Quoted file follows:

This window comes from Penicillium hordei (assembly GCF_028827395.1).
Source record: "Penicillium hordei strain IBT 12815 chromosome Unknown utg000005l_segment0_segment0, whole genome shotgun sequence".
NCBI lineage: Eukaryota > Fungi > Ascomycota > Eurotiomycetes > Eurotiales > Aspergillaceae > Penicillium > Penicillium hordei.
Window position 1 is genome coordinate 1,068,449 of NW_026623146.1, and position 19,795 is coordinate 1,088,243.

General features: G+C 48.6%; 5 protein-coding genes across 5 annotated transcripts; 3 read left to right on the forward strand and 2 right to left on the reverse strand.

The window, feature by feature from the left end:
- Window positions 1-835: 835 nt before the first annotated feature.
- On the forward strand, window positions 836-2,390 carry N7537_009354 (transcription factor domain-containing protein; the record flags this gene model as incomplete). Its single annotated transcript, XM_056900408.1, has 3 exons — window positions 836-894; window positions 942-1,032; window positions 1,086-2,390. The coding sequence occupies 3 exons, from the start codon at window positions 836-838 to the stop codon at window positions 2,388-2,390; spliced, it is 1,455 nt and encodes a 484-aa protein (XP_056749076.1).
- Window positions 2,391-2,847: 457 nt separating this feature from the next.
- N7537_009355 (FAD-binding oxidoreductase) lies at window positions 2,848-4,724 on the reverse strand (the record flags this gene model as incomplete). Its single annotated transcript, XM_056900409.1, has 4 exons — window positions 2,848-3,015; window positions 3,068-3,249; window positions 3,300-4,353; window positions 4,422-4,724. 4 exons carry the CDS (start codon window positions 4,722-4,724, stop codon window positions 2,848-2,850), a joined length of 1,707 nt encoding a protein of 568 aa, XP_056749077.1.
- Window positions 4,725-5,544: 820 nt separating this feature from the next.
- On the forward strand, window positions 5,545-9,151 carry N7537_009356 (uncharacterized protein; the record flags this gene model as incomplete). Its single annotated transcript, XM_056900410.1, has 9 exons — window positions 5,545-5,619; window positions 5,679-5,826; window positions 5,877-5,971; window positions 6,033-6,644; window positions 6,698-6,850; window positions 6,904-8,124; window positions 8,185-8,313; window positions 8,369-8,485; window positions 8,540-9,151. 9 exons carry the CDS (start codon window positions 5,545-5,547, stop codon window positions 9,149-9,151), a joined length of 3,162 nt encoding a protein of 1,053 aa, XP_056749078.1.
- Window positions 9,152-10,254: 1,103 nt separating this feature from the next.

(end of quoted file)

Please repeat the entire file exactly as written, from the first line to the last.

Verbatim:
This window comes from Penicillium hordei (assembly GCF_028827395.1).
Source record: "Penicillium hordei strain IBT 12815 chromosome Unknown utg000005l_segment0_segment0, whole genome shotgun sequence".
NCBI lineage: Eukaryota > Fungi > Ascomycota > Eurotiomycetes > Eurotiales > Aspergillaceae > Penicillium > Penicillium hordei.
Window position 1 is genome coordinate 1,068,449 of NW_026623146.1, and position 19,795 is coordinate 1,088,243.

General features: G+C 48.6%; 5 protein-coding genes across 5 annotated transcripts; 3 read left to right on the forward strand and 2 right to left on the reverse strand.

The window, feature by feature from the left end:
- Window positions 1-835: 835 nt before the first annotated feature.
- On the forward strand, window positions 836-2,390 carry N7537_009354 (transcription factor domain-containing protein; the record flags this gene model as incomplete). Its single annotated transcript, XM_056900408.1, has 3 exons — window positions 836-894; window positions 942-1,032; window positions 1,086-2,390. The coding sequence occupies 3 exons, from the start codon at window positions 836-838 to the stop codon at window positions 2,388-2,390; spliced, it is 1,455 nt and encodes a 484-aa protein (XP_056749076.1).
- Window positions 2,391-2,847: 457 nt separating this feature from the next.
- N7537_009355 (FAD-binding oxidoreductase) lies at window positions 2,848-4,724 on the reverse strand (the record flags this gene model as incomplete). Its single annotated transcript, XM_056900409.1, has 4 exons — window positions 2,848-3,015; window positions 3,068-3,249; window positions 3,300-4,353; window positions 4,422-4,724. 4 exons carry the CDS (start codon window positions 4,722-4,724, stop codon window positions 2,848-2,850), a joined length of 1,707 nt encoding a protein of 568 aa, XP_056749077.1.
- Window positions 4,725-5,544: 820 nt separating this feature from the next.
- On the forward strand, window positions 5,545-9,151 carry N7537_009356 (uncharacterized protein; the record flags this gene model as incomplete). Its single annotated transcript, XM_056900410.1, has 9 exons — window positions 5,545-5,619; window positions 5,679-5,826; window positions 5,877-5,971; window positions 6,033-6,644; window positions 6,698-6,850; window positions 6,904-8,124; window positions 8,185-8,313; window positions 8,369-8,485; window positions 8,540-9,151. 9 exons carry the CDS (start codon window positions 5,545-5,547, stop codon window positions 9,149-9,151), a joined length of 3,162 nt encoding a protein of 1,053 aa, XP_056749078.1.
- Window positions 9,152-10,254: 1,103 nt separating this feature from the next.